Furthermore, the researchers discovered that task-unrelated thoughts, especially those that were emotionally charged, correlated positively with dream characteristics at the individual level. This suggests that individuals with more emotionally significant concerns in their waking life tended to experience similar emotional content in both their dreams and daytime thoughts.
Another intriguing aspect of the study revealed that individuals who engaged in rumination, a repetitive and passive focus on distressing thoughts, exhibited more negative and unconstructive dreams. This trait rumination was found to be linked to both negative dream characteristics and the degree of concern individuals had about the COVID-19 pandemic. The study demonstrated that those prone to rumination were more likely to experience distressing dreams, particularly when they were highly concerned about global issues like the pandemic.
“The main take-away from our study is that there is a relationship between the characteristics of mind wandering and dreams,” Raffaelli told PsyPost. “We found that the phenomenological profile of participants’ daydreams was predictive of the phenomenological profiles of their dreams. In simpler words, the way we daydream is the way we dream.”
“Our results also suggest it may be related to the way one deals with their current concerns or unfinished businesses, all the short and long-term problems and worries that seem to make up a lot of what we think about when we mind wander. Individuals that were more worried about the COVID-19 pandemic experienced more negative dreams, and this tendency was worsen for individuals who tend to ruminate, a maladaptive approach to dealing with one’s problems and worries.”
The findings of the study are in line with the Continuity Hypothesis of dreams, which posits that there is a fundamental relationship between waking cognitive processes and dreaming, implying that the thoughts, concerns, and experiences people have during their waking hours are often reflected in their dreams during sleep.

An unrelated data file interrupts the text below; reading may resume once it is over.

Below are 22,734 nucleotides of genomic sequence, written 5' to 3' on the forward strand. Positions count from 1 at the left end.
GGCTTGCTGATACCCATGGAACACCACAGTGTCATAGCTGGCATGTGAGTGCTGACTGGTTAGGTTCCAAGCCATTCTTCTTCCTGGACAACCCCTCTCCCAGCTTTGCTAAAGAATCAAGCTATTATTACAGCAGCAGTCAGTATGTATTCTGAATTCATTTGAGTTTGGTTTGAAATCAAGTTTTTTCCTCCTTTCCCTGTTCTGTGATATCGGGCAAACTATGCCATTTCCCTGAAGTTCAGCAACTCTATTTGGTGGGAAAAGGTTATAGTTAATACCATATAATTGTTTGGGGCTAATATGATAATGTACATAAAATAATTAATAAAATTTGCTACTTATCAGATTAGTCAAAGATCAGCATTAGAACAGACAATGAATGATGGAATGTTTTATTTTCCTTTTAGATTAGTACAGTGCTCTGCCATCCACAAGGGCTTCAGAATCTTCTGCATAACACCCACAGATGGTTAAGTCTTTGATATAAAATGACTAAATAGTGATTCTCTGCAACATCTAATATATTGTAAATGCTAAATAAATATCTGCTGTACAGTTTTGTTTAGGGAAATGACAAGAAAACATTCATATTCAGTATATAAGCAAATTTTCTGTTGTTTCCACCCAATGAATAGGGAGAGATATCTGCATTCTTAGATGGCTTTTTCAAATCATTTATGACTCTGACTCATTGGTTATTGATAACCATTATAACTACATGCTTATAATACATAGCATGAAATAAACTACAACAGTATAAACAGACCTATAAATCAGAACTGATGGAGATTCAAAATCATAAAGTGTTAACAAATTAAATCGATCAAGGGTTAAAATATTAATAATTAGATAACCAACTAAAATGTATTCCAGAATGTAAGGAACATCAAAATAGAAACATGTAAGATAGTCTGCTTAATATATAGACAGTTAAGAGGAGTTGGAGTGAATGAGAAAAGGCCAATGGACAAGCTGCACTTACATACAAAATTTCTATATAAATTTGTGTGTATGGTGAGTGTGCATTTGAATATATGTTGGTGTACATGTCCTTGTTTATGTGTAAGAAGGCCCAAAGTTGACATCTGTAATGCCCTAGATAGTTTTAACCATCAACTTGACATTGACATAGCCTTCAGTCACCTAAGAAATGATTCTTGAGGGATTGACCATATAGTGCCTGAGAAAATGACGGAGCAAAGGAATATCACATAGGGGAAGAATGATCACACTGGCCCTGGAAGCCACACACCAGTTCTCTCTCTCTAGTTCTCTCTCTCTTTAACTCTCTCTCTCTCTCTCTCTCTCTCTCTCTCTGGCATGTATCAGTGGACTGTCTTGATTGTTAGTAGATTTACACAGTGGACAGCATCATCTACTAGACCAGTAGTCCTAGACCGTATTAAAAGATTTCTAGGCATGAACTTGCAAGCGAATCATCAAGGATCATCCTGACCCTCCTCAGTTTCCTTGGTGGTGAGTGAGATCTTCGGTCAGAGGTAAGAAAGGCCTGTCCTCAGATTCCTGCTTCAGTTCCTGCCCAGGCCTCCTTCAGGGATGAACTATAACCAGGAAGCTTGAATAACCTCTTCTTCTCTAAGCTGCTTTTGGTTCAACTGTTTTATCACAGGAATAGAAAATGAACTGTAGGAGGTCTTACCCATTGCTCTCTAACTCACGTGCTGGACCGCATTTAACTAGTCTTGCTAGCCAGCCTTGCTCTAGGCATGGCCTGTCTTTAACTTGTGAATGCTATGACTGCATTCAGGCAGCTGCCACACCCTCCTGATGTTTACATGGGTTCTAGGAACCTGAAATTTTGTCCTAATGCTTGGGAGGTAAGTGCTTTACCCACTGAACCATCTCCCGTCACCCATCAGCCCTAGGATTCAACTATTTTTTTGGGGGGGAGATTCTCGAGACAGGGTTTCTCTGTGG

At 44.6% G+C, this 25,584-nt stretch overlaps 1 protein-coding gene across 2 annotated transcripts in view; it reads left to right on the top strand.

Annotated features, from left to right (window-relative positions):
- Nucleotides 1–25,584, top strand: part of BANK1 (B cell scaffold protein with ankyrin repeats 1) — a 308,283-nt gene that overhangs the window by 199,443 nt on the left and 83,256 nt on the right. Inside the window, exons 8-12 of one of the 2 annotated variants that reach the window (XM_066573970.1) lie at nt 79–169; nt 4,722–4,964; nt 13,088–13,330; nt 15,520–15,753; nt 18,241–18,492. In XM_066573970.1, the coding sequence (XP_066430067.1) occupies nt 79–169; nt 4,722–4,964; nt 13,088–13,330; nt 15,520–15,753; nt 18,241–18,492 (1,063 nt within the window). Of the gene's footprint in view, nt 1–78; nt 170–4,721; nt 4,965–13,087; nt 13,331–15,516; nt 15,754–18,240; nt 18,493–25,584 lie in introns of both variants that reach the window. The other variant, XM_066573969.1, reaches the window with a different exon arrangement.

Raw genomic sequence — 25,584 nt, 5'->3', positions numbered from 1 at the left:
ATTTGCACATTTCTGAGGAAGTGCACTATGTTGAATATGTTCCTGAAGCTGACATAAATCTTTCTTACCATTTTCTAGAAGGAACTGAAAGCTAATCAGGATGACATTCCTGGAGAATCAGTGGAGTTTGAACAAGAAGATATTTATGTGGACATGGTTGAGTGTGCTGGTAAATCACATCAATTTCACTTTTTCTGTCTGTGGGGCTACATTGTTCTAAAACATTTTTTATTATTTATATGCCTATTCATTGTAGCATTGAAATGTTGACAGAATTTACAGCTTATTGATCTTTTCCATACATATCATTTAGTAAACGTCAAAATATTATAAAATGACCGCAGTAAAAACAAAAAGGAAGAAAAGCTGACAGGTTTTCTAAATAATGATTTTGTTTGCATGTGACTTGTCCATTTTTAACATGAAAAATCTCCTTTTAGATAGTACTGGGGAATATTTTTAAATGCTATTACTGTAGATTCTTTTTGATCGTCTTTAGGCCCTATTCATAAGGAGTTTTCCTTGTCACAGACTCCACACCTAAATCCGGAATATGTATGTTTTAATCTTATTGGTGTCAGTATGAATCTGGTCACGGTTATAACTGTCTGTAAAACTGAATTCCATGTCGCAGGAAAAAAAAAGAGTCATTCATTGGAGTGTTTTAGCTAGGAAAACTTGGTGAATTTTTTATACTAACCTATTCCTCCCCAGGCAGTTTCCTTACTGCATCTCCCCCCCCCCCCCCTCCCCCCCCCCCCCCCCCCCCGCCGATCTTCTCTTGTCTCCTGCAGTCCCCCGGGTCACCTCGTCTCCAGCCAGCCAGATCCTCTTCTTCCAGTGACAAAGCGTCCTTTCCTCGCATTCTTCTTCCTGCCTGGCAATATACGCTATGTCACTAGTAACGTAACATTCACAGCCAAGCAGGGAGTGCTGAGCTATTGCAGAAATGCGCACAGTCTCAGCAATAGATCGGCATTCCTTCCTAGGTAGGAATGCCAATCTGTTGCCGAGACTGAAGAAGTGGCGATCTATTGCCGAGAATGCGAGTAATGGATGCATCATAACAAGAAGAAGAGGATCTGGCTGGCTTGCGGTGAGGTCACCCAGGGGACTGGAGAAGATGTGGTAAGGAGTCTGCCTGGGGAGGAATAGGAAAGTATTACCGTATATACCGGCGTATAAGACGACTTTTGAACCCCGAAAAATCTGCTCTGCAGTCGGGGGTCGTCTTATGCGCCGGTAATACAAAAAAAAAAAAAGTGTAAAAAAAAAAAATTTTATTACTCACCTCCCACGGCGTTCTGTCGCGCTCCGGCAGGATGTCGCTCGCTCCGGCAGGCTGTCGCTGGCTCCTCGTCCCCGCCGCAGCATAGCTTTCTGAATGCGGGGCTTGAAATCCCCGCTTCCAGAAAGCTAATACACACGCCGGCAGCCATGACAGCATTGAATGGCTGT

“What I learned about dreams in preparation to this project was fascinating,” Raffaelli said. “The work on the Continuity Hypothesis in particular, which suggests various sorts of similarities between waking life and dreams, was very interesting. Multiple lines of works for example show that individuals with particular mental health conditions have dreams that reflect their wakeful idiosyncratic way of thinking and that one can see the characteristics of dreams evolve as mental health status improves or worsens.”
While this study provides valuable insights into the connections between dreams and waking thoughts, it is not without limitations. One limitation is that participants’ self-reporting of their dreams may be influenced by their personality traits, potentially skewing the results. Moreover, the study focused on a specific age group (young adults), limiting the generalizability of the findings.
“No research design is perfect, and ours is no exception,” Raffaelli told PsyPost. “It is difficult to get very precise assessment of dreams and here we add to make a compromise between having a very large sample and precision of assessment, favoring the former over the latter. It would be necessary to strengthen our results with a follow-up that captures more carefully the characteristics of dreams in particular.”
“People interested in the topic may consider the book ‘When Brains Dream: Exploring the Science and Mystery of Sleep’ by Zadra and Stickgold,” Raffaelli added. “Chapter 8 in particular proposes an explanation as to why mind wandering and dreams appear to share so much and was an important inspiration of this work.”
The study, “Dreams share phenomenological similarities with task-unrelated thoughts and relate to variation in trait rumination and COVID-19 concern“, was authored by Quentin Raffaelli, Eric S. Andrews, Caitlin C. Cegavske, Freya F. Abraham, Jamie O. Edgin, and Jessica R. Andrews-Hanna.